3. What was the reason for INSURRECTION to split? Do you have any idea about any of the other member's whereabouts?

Well, in 1996 we started considering going overseas to try and make our mark. By then Morgan had decided to leave the band so we were using Andre from Sacrifist on bass. In 1997 Dean and I hopped on a plane to the UK to start getting set up. Jimi, our drummer was meant to join us once he got his car sold. Sad to say he never did, and Dean and I started to drift apart. There were some very good opportunities on the horizon for us. We had pitched a concept that a few bigger name record companies liked and it was a case of doing a few shows in the UK to see how it goes. It just wasn't destined to be and by the time I got back to SA, Jimi was on his way to the UK. All a fuck up in timing I guess. These days Jimi lives in the UK and plays for a band called Neverborne and Dean lives in Cape Town but his taste in music has very much changed and I haven't seen or spoken to him in about 4 years. I speak to Jimi all the time.

4. Did you have any particular vision for the direction of INSURRECTION's music back then? What inspired you to play in a Death Metal band in the first place? How did you decide for instance: ''Ok, this is the type of music I want to play''?

I guess it was a case of what music I could recognise most with. I loved thrash but death metal was my passion. This was very true to the rest of guys as well. The fact that death metal was also pretty limited back in those days, made it all that more unique. Not everyone could get the guttural thing going without it becoming monotonous so there was a niche. I just really enjoyed the way it blended in with the music and all the other guys were very for it. Being from Springs we were an angry yet friendly lot LOL. So growling and playing really fast was always a good way of letting off steam.

5. I think it's safe to say that INSURRECTION had a personal identity of its own; do you agree? If yes, please elaborate on your answer, and tell us what you feel made INSURRECTION's sound diverse compared to most other Death Metal bands in those days?

Agreed, it drew influence from more obscure acts blended with African flare. The use of some of our local native languages added to that air. We were also pretty big on the occult and we brought some of that influence in to create a more mystic type sound. So, as jumbled as that all sounds, it seemed to blend well for us. As for other death metal, the Americans were good at finding originality; I just feel that after the first few legendary bands came out, newer bands drew too much influence from those acts. Pretty much the same can be said about many bands these days. I like quite a few, but love those who really stand out because of their originality.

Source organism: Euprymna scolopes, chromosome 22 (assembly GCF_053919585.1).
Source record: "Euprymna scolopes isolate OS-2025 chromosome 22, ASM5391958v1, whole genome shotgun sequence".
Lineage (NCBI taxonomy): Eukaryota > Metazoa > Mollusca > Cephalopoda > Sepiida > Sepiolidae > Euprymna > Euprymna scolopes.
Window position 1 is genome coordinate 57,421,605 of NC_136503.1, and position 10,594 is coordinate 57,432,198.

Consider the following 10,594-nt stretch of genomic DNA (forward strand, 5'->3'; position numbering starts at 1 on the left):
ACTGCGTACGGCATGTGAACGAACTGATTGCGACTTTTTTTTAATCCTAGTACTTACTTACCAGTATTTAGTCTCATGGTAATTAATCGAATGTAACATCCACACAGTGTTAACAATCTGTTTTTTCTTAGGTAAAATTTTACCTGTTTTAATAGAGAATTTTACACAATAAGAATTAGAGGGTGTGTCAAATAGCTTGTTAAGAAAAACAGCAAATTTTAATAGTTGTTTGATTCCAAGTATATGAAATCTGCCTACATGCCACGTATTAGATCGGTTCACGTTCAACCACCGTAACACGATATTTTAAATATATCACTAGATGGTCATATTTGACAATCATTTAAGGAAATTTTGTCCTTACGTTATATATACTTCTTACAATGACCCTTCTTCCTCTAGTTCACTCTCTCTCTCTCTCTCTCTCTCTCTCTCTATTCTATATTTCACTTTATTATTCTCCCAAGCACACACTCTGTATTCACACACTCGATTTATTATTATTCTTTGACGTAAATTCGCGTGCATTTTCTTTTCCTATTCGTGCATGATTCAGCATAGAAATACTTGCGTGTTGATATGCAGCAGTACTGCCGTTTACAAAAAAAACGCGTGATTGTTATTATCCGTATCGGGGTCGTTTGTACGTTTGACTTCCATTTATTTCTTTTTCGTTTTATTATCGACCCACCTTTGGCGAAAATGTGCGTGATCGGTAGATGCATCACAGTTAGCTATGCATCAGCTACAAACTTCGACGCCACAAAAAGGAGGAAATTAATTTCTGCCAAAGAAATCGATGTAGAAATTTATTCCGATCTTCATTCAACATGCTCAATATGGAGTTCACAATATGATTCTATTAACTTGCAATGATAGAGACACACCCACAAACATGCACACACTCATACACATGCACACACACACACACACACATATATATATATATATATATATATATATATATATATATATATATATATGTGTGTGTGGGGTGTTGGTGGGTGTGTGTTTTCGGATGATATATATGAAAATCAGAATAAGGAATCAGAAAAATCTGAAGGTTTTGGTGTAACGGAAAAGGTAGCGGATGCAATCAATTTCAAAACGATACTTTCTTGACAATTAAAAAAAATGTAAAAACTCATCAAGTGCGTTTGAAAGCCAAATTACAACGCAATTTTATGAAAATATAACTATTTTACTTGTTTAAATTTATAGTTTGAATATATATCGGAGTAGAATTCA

6. Which bands influenced the sound of INSURRECTION and how did the idea came about to incorporate African elements within your sound? From a personal stance, I can detect some touches from bands like MALEVOLENT CREATION, SUFFOCATION, BOLT THROWER etc. Did any of the aforementioned bands influence you in any way?
All the aforementioned bands did have a great impact on us. I am/was a seriously big fan of those bands. The pinnacle of death metal for me will always be Malevolent Creation's Ten Commandments. To be honest we were very much inspired by that. I'd say some of the other bands that impacted us greatly would be Sepultura (prior to Chaos AD), Morbid Angel  (especially Altars of Madness not the crap they've just put out) and Death. We decided to create a more unique element in our music much the way Sepultura did. Being African, it would only make sense to bring in elements of our continent and country into play. The most recognisable South African percussive sound would be that of gumboot dancers and it seemed like a cool idea to bring that feel in. So we went to the extreme of adding in gumboot dancers and African drummers which we sat and recorded at a flea market with a dodgy hi-fi and crappy mic.

7. What inspired the band's moniker and how was it chosen?

After we discovered our first name Resurrection was taken it was a bit of a bummer. It had a ring with the anti-religious theme we were going for and was meant to be a play on telling people to wake up. When we decided to change the name we wanted to keep the same ring in the name so that the change would be pretty smooth. Luckily Insurrection as a name was falling into place as an uprising against the political conflict in SA and was open to the religious connotation as well. Logo was however always a struggle and we eventually decided on a straight typeset.

8. Did INSURRECTION get to play many gigs back then? Who are some of the bands you've shared the stage with and what were some of the best experiences for you as far as playing live with INSURRECTION? Are there any funny or vivid stories you can share with us?

We probably ended up gigging most weekends from one side of Gauteng to the other. Then there were the odd few tours to Pietermaritzburg and Durban. There were very few metal bands we did not share a stage with and the list would be endless. We did however play a lot with the same guys, usually Metalmorphosis, Sacrifist and Jaded Jane. There were many great experiences; most memorable would be playing in Potchefstroom where the police raided with at least 50 officers and a K-9 unit. Safe to say there was a cop to every patron that night LOL. That night we did the trashing of the hotel room thing where we lifted a box of streamers and built a wonderful column from the ceiling fan to the ground....and proceeded to switch it on!! Almost a fire that day. Others include our first gig which was to 600 people, drinking blood on stage (don't laugh....we were trying to be extreme) while dressed in monk habits!! The drunken parties we had in the process have all faded in my mind but I can guarantee you, those were some of the greatest times of my life.